Compared with other slow speed approaches such as the QWERTY keyboard (50-60 wpm), printed script (20-25 wpm) and cursive script (35 wpm with limited recognition performance), Pitman shorthand writers can readily achieve a recording speed of over 120 wpm. Currently, Pitman shorthand has been widely taught and used in 75 countries throughout the world. Over two decades ago, intensive research was carried out on the potential of Pitman shorthand as a means of rapid text entry to computer (Leedham N. , 1989). At that time, there was no suitable pen-based device on which to exploit the approach. In the last ten years, a research group at Mysore University (Nagabhushan & Anami, A knowledge based approach for composing English text from phonetic text documented through Pitman shorthand languag, 1999) has been working on automation text production from offline Pitman notes. From their point of view, Pitman shorthand has advantages in being integrated into the present speech processing systems as it is the only universally accepted medium known for enabling real-time speech to text production. With the recent widespread availability of inexpensive portable hand-held devices, it is now time to re-assess the potential of Pitman shorthand as a viable means of rapid handwritten text entry in mobile computer applications. Some promising algorithms have been arising recently for the recognition and transcription of Pitman shorthand (Htwe, Higgins, & Leedham, 2004). Quite significantly, the Pitman shorthand structure is also applicable to Mandarin Chinese where the phonetic sounds of Chinese are mapped to the geometric strokes of the Pitman-style shorthand (Ma & Leedham, 2007) in a shorthand system called Renqun (Liao, 1985). If the accurate recognition of Pitman shorthand is achievable, the techniques are equally applicable to Mandarin Chinese (with a different transcription system) and thus the recognition engine is potentially usable by two of the world’s most widely spoken languages – English and Mandarin Chinese. The potential users of such a system would be anyone who needs to make notes or record verbatim speech in real-time as it is spoken. This would include news reporters, students and secretaries. It is estimated that about 750 million people speak English and 1000 million speak Mandarin. If only 1 in 10,000 or 0.01% of these people found such an application useful there would be over 1.5 million users.
Character recognition system has received considerable attention in recent years due to the tremendous need for digitization of printed documents. The textual representations of images convey information relating to what is actually depicted in the image as well as what the image is about. Manual assignment of text data from images is time consuming and costly. Hence automation of text extraction from images is a challenging area in image processing due to its potential applications (Sadasivan, 2012).
Optical Character Recognition (OCR) traces its roots back to telegraphy. On the eve of the First World War, physicist Emanuel Goldberg invented a machine that could read characters and convert them into telegraph code. In the 1920s, he went a step further and created the first electronic document retrieval system.
At this time, businesses were microfilming financial records – great in principle, but quickly retrieving specific records from spools of film was nigh on impossible. To overcome this, Goldberg used a photoelectric cell to do pattern recognition with the help of a movie projector. By repurposing existing technologies, he took the first steps towards the automation of record keeping. The US patent for his “Statistical Machine” was later acquired by IBM.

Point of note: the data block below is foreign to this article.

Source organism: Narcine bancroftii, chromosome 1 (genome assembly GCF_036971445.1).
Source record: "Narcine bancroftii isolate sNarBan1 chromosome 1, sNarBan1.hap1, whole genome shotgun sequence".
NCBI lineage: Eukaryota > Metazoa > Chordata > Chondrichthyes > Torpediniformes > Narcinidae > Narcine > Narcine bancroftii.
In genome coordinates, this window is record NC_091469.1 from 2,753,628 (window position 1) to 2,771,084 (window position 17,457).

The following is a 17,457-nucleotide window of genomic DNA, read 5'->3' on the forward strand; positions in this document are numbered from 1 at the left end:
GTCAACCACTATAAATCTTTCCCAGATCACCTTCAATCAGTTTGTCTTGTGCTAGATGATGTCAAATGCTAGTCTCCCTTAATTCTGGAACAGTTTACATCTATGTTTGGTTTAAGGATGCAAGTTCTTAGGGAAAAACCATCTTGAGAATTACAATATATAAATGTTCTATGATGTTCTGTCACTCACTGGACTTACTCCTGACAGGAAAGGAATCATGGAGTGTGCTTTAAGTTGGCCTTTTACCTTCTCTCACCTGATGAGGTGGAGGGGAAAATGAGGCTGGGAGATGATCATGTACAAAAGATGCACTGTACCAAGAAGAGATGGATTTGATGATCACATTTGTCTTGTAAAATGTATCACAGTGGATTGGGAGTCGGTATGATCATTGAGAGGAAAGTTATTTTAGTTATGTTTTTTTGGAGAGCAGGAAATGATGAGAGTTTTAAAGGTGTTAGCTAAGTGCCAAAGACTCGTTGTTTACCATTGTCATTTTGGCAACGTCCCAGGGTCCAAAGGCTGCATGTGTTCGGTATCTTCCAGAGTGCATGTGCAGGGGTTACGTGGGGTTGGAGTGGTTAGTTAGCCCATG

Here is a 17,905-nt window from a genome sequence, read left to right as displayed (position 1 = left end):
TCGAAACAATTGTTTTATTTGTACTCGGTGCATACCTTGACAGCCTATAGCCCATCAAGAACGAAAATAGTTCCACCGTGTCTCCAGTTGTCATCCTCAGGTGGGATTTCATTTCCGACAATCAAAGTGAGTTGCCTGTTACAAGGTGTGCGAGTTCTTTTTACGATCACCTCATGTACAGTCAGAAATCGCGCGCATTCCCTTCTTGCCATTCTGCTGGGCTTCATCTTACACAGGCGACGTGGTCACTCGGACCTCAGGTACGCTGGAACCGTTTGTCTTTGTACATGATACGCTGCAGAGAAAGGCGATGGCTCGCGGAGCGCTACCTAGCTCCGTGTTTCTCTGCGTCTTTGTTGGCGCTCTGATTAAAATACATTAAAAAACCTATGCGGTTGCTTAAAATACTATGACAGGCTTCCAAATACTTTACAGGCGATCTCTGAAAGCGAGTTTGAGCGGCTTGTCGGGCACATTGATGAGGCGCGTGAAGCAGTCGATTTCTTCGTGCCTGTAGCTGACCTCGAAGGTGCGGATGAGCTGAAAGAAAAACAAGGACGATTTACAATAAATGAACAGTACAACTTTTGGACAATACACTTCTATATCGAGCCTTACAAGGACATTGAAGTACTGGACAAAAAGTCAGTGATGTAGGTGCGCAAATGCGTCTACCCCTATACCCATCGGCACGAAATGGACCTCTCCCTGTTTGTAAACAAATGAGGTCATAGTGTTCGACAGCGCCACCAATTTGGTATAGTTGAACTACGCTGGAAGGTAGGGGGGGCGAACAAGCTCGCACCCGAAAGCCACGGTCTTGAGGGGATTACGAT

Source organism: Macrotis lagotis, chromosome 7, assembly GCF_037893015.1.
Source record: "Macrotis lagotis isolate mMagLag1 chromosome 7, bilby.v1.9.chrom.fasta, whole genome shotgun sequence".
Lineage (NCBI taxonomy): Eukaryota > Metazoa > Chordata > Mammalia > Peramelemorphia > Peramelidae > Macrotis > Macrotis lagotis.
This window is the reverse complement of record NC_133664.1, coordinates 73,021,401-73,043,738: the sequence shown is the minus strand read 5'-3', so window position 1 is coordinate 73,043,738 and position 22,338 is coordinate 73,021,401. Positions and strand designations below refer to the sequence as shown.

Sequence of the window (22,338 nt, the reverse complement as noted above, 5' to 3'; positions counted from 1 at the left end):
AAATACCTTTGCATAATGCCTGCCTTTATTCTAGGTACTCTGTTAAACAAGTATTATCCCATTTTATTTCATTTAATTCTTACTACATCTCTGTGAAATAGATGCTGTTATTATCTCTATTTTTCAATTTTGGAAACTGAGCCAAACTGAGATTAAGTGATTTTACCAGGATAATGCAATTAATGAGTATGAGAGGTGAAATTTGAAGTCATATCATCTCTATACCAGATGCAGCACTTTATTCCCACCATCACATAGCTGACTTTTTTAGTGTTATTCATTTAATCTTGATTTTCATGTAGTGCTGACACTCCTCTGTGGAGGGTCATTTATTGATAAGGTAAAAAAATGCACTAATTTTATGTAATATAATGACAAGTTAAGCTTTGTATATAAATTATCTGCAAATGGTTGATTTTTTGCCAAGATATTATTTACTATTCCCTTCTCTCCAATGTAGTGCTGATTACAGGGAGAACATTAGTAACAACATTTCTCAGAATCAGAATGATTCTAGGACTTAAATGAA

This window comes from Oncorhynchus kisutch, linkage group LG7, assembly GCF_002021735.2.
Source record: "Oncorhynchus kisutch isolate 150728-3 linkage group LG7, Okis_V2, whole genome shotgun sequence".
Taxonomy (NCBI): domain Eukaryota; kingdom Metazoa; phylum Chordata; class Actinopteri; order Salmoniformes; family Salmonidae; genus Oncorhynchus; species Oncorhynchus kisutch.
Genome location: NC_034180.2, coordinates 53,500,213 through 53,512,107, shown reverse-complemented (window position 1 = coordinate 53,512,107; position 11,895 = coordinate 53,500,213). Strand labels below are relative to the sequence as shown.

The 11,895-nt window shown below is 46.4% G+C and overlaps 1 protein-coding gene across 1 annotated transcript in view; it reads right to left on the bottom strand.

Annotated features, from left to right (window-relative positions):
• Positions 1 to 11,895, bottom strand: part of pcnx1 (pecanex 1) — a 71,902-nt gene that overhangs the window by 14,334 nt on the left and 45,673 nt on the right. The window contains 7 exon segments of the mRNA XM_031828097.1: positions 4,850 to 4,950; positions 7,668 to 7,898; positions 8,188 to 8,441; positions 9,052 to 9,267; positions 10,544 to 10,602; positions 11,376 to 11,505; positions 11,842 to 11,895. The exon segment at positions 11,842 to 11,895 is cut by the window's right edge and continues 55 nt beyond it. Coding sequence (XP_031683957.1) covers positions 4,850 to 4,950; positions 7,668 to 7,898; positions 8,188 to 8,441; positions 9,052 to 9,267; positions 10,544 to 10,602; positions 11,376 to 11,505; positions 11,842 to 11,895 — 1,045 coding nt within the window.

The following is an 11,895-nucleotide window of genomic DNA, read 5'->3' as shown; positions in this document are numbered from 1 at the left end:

Since then, OCR technology has proliferated, with businesses all over the world relying on it to help reduce overheads when it comes to converting extracting data from paper documents (Steve, 2019).
This Thesis would be focused on the designing an Automatic Character recognition System for the Pitman Shorthand.
Shorthand in the corporate and educational world today is basically English. Employees and employers, teachers and even students in the country have had to endure lots of problems in the writing of shorthand due largely to a number of problems which can be noted and seen especially in schools such as the Higher Technical Teachers Training College in Kumba. Some of these include fear of strokes and even most a times poor materials while trying to learn the Pitman shorthand. Also with advancement in technology with devices such as the dictating machine and Google translate, pitman shorthand is gradually losing its essence and use in modern day world. In a bid to match up with technology and not to make extinct this special form of writing, the researcher saw the need to design an automatic character recognition system for pitman shorthand. The problem of shorthand is not hinged on the subject proper. Findings from pre-literature investigation revealed that most people and students come in with already ill-conceived belief that shorthand is a difficult subject; every subject is difficult, and there are experts in all subject. This has been identified as contributory toward a lot of people shying away from the subject Shorthand: Shorthand like mathematics is expected to have its peculiar methods and problems among others. The investigation revealed that people’s ill-conceived notion that shorthand is a difficult field inflicted a lot of psychological damage to their understanding of shorthand. It again revealed that it gave rise to many needs and imagined problems which hinder the much desired progress in shorthand. Also it revealed that some persons are interested in the art but when they encounter minor problems, their interest fizzles out, the high rate of shying away from shorthand is also due largely to the fact that People treat shorthand like any other subject.
It is because of the above challenges that the main focus of this dissertation is to design a computer based system or application that would be able to convert pitman shorthand strokes into readable English language and it is hoped that upon completion, this would go a long way to solve the fear people encounter in trying to learn shorthand or even using it in the cooperate world as freely as they would like to and match this special speed way of taking notes with modern technology.
The objectives of the study are divided into General and Specific objectives
The main objective of this study is to design an automatic character recognition system for Pitman Shorthand.
To develop a system that embodies the outlines of the Pitman Shorthand.
To design the architecture of the Automatic Character Recognition System for Pitman Shorthand.
To design the Automatic Character Recognition System for outline conversion in Pitman Shorthand
How can an automatic character recognition system for Pitman Shorthand be designed?
- How can a System that embodies the outlines of pitman shorthand be developed?
- What is the architecture of the Automatic Character Recognition for Pitman Shorthand?
- How would the Automatic Character Recognition System convert the Pitman Shorthand Strokes?